Omics Oligodendrocyte human




Principal Investigator:

Gonçalo Castelo-Branco


Karolinska Institutet

Start Date:


End Date:


Primary Classification:

30105: Neurosciences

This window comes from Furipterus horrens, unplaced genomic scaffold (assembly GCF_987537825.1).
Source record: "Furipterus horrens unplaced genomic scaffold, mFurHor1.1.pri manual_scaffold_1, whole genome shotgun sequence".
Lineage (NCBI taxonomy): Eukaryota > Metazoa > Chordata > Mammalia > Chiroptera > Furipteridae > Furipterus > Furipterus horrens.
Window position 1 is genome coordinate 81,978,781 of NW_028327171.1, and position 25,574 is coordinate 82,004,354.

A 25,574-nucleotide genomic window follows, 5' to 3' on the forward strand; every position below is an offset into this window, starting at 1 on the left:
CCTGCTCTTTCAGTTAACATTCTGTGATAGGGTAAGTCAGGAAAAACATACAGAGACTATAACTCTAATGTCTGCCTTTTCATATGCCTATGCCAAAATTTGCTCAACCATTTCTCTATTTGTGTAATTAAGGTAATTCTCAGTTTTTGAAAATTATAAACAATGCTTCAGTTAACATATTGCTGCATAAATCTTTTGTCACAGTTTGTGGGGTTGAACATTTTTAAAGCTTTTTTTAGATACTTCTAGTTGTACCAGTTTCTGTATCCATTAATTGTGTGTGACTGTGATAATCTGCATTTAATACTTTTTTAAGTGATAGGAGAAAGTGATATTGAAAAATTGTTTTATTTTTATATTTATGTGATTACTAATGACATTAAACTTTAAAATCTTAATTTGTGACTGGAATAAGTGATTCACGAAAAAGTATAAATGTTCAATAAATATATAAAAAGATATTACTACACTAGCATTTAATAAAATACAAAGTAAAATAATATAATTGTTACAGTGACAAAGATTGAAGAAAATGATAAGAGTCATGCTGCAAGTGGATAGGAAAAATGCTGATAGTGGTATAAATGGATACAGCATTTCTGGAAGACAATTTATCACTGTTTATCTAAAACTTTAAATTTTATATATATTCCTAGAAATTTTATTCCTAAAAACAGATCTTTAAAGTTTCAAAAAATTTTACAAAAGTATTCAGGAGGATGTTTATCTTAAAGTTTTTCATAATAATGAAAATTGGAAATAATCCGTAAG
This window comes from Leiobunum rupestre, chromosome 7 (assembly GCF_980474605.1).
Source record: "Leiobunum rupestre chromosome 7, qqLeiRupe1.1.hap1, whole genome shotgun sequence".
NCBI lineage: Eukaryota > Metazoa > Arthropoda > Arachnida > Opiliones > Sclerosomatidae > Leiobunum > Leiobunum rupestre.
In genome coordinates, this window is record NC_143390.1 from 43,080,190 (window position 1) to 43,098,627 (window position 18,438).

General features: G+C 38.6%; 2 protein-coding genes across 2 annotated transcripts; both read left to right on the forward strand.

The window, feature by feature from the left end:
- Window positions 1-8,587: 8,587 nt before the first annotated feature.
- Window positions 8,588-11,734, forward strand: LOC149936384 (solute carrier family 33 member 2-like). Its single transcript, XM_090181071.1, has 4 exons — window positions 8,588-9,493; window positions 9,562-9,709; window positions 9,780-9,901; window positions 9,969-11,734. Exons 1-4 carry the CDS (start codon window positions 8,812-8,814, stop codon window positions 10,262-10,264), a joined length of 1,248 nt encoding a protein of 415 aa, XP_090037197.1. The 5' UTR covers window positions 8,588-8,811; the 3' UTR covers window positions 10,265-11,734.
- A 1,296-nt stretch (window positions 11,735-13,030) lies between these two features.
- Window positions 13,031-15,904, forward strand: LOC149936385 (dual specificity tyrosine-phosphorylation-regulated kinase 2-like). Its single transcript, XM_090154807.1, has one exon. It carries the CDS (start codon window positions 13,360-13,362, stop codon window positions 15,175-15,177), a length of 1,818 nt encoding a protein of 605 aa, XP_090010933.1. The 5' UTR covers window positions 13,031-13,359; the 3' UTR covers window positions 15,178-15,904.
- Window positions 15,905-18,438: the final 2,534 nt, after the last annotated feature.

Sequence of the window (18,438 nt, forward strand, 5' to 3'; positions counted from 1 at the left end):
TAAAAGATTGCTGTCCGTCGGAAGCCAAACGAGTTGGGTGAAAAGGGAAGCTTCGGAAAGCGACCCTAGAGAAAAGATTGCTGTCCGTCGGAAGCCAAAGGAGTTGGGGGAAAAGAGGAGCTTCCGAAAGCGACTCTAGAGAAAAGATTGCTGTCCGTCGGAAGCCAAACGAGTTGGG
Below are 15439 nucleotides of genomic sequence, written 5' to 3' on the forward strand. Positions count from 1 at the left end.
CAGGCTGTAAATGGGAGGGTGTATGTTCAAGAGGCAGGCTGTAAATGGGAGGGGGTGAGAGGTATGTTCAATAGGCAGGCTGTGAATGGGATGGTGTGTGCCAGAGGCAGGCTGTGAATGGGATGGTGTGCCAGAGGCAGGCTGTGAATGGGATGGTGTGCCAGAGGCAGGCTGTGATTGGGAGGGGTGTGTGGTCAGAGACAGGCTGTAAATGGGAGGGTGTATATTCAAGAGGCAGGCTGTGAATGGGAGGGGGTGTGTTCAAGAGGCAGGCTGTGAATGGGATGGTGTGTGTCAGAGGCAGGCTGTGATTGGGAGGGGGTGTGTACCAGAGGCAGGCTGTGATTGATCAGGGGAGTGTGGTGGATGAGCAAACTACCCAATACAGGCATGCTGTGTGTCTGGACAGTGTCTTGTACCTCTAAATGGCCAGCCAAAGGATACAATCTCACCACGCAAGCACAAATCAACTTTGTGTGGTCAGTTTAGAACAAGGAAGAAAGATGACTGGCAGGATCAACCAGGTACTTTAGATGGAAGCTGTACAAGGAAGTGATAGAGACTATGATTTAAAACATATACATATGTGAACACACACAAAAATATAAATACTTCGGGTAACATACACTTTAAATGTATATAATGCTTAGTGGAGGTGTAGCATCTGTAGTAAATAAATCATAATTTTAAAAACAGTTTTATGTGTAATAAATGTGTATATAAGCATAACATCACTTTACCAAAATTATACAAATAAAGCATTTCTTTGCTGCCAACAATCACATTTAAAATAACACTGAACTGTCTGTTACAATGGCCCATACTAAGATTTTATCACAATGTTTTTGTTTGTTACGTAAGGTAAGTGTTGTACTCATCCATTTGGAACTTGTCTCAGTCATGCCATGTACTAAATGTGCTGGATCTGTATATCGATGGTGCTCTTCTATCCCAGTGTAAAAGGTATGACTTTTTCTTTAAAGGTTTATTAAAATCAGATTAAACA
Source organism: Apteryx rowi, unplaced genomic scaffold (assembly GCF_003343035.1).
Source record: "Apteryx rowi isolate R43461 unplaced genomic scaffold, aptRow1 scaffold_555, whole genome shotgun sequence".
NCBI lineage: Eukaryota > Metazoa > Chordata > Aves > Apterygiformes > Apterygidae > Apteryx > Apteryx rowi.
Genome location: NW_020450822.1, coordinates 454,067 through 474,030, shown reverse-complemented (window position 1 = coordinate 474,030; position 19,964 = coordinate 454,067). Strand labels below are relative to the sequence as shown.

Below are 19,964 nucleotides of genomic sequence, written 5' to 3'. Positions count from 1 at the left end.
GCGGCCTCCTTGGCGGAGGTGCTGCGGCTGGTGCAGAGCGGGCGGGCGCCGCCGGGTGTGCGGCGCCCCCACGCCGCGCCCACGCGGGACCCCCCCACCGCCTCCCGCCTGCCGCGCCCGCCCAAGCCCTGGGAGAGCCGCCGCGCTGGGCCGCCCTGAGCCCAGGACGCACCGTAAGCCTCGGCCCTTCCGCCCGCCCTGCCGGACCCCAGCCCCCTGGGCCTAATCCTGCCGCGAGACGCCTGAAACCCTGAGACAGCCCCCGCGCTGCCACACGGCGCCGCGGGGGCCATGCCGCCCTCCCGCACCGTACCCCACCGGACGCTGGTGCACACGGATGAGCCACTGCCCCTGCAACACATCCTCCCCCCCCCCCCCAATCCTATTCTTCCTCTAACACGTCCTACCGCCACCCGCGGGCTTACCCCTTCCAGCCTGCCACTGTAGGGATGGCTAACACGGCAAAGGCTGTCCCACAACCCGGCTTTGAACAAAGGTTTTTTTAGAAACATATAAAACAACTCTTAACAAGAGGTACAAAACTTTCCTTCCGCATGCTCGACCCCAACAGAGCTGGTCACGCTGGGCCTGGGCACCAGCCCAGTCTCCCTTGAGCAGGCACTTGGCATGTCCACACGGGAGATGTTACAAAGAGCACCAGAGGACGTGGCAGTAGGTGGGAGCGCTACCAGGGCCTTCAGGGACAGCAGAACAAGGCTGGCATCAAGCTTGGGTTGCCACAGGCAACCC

OPCs constitute 5 to 8% of the total number of cells in the adult central nervous system (CNS) being the main population that generates OLs during CNS development and remyelination events. The specification of OPCs occurs in different waves and from different domains at the ventricles of the developing brain and spinal cord. OLs produce myelin, a lipid-rich membrane that insulates neuronal axons. Several diseases, such as MS, are characterized by abnormal or defective myelination. Spontaneous remyelination occurs at initial stages of MS, promoted by endogenous OPCs. However, this process progressively starts occurring with less efficiency, until it eventually fails. In order to achieve remyelination processes in the context of MS, the population to target in a therapeutic context are the OPCs. In order to characterize the precursor and OL lineage development through single cell transcriptomics and epigenomics in disease and healthy states, our group will perform sequencing of nuclei single-cell from postmortem brain material from MS patients and healthy controls using droplet scRNA-Seq (Chromium 10x Genomics). We have already sequenced 20 samples of MS and Controls patients, as the start of the project. We will also include human fresh brain samples from patients with hydrocephaly from both genders from a range of age of 60-70 years old. The collected samples belong to the frontal cortex, specifically from the Kocher region. The surgery consists in a non-invasive procedure where we will collect otherwise discarded tissue. Samples will be sequenced using single cell RNA-Seq technologies, including 10x Genomics droplet sequencing (Chromium). We have scheduled around 4 surgeries per month. From which we are planning to single sequence when the tissue allows. We will also perform single-cell RNA-Seq to characterize human oligodendrocyte lineage cells obtained from human fetal (7-11 weeks) forebrain CNS tissue (collaboration with Dr. Erik Sundström, Karolinska Institutet). From these samples, we are also planning to applying epigenomic tehcnologies, for instance to study the chromatin accessible with bulk and single cell ATAC-Seq and also the 3D chromatin architecture, using GAM. In order to allow the spatial mapping of the specific regulatory features involved in OL development in human, we will generate genome architecture mapping (GAM) data. GAM is a novel methodology that allows mapping genome wide chromatin interactions by cryosectioning slices randomly from nuclei. This work involves sensitive personal data, which will require a secure storage and computing server space. Requested resources Chromium 10x Genomics raw fastq data ~ 2.GB + 2.5GB of CellRanger processed outs , per sample scATAC-seq, bulkATAC-seq raw fastq files ~ 2GB per sample Current data: 345.8 GB of raw sequencing data 125.1 GB nuclei 1 31.9 nuclei 2 9.9 GB fresh nuclei 20 GB MS nuclei SS2 57.4 GB fetal 1 101.5 GB fetal 2